The fact that I’m from Massachusetts usually earns me the shocked face and the “Why are you in Ohio?” when I tell people. But, going 800 miles from home was the greatest decision I could have made for myself at 18.

In high school, I was quiet and almost painfully shy with those who didn’t know me. I could never talk about myself, and any interaction with me was awkward and uncomfortable because I was awkward and uncomfortable. I was insecure, modest to a fault, and would never do anything new without one of my best friends to do it with me. But when you’re the only person you know from home in a new place, that’s not really an option. I forced myself to be outgoing, forced myself to be uncomfortable and own it, and moreover, forced myself to ask the people on my floor to lunch and dinner, even though I never texted people first.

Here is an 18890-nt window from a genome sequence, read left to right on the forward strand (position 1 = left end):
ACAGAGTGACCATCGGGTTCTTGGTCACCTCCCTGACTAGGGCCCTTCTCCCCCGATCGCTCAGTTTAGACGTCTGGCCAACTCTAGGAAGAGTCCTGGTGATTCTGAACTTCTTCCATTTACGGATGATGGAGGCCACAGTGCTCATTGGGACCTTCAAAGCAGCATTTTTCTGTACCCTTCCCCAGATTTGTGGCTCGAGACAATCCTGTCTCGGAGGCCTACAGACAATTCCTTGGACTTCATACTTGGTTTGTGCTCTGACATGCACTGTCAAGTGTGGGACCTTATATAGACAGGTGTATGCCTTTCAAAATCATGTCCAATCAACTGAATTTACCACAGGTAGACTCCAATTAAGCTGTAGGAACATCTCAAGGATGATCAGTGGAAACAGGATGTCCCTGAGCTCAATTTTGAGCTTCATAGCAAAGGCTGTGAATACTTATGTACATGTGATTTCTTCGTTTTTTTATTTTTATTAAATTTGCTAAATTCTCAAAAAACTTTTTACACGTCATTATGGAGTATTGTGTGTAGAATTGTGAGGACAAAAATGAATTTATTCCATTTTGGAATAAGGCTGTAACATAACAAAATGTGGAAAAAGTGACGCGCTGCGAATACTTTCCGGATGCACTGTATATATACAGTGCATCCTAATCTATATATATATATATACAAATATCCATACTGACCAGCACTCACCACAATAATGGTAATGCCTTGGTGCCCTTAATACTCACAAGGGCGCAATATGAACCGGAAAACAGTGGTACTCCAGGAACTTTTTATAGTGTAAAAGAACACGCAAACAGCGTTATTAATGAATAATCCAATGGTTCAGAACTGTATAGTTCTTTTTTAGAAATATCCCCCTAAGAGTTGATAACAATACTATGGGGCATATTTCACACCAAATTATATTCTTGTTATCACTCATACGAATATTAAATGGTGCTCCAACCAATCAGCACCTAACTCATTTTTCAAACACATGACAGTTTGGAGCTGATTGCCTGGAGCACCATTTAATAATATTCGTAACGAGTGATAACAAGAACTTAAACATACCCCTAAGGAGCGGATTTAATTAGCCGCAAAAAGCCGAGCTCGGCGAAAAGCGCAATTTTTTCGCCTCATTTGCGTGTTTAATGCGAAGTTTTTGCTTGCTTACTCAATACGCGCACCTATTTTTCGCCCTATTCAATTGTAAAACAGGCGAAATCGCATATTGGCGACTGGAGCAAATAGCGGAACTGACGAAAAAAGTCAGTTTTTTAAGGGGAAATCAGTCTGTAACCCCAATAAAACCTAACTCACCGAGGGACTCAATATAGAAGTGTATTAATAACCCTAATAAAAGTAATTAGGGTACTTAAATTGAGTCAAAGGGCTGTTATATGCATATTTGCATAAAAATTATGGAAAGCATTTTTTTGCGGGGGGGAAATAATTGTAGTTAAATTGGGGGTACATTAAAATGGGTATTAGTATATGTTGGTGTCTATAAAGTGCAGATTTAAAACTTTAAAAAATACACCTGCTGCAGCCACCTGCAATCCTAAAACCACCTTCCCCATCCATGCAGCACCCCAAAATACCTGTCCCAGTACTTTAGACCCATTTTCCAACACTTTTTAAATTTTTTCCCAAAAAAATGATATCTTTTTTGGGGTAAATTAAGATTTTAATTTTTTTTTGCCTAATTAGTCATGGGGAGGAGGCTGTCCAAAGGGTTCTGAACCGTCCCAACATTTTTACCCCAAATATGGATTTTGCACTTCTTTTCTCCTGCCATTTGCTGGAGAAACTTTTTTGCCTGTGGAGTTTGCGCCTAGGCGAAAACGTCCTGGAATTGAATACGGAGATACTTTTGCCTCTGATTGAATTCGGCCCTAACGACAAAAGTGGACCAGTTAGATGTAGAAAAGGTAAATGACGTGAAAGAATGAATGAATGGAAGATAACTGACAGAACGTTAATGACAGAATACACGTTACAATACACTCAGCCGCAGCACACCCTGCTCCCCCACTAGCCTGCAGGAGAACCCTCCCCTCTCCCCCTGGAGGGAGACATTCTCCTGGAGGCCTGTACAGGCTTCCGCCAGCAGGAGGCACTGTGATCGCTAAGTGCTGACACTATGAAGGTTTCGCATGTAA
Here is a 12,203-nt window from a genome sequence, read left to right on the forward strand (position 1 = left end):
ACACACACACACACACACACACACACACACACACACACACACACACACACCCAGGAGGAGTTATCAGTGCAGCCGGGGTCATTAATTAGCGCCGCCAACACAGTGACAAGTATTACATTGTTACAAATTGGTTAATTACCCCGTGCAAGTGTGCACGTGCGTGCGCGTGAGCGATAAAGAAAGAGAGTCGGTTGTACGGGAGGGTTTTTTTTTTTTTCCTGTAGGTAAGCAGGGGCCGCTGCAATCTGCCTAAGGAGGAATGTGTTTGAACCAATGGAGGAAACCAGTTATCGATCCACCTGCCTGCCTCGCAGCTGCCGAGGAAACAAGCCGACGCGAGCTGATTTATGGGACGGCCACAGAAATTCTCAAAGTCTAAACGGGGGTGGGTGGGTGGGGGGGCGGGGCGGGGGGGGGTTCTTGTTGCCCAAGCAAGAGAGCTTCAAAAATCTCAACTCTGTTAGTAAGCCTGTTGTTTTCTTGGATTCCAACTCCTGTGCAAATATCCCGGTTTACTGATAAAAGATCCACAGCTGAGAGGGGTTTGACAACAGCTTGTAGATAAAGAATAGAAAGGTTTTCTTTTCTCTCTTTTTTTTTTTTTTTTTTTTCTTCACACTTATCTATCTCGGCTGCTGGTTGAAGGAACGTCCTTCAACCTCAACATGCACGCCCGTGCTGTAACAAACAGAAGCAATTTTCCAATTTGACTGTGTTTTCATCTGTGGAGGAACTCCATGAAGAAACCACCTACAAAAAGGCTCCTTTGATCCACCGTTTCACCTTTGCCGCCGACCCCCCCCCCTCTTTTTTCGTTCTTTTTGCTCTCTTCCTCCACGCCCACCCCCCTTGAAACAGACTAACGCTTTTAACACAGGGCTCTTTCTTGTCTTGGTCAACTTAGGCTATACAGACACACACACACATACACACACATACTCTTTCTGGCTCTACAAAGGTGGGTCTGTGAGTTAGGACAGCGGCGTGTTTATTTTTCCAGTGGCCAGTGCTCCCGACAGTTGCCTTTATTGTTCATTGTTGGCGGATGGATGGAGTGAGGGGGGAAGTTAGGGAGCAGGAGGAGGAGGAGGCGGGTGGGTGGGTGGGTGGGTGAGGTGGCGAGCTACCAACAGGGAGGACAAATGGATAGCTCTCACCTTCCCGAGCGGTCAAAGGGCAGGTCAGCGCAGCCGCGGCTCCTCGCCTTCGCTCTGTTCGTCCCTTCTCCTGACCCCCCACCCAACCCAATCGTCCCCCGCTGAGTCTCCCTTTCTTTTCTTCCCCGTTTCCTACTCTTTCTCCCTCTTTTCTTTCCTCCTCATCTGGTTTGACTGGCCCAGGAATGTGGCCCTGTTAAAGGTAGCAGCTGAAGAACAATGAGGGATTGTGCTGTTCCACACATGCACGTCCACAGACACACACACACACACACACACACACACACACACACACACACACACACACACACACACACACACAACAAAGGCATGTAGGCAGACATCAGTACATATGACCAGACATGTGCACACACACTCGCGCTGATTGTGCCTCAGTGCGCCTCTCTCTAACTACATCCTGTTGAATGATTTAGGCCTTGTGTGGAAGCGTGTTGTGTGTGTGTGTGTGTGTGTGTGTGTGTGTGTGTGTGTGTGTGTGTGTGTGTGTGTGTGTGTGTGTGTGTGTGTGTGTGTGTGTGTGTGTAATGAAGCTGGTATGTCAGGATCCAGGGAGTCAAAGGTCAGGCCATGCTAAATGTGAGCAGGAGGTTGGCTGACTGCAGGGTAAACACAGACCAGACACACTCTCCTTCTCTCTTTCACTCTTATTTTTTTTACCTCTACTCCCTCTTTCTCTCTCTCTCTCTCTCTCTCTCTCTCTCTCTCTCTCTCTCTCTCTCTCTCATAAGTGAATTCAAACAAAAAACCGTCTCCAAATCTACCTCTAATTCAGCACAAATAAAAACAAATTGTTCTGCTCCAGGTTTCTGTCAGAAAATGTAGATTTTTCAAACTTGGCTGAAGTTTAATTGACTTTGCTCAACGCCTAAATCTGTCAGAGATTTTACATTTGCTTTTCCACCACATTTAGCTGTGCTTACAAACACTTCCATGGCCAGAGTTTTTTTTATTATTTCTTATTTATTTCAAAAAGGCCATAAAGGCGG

In the year and a half that I’ve been a Buckeye, I don’t even recognize myself from high school. I am confident, outgoing, and I do things on my own all the time and actually enjoy it. And, those girls I asked to lunch and dinner from my floor? They’re my best friends now. I even had enough confidence to go through recruitment, after spending YEARS claiming I would never be a "sorority girl.” I’ve been a Gamma Phi Beta for a year now, and I have grown so much as a student, a woman, and a human being through this organization.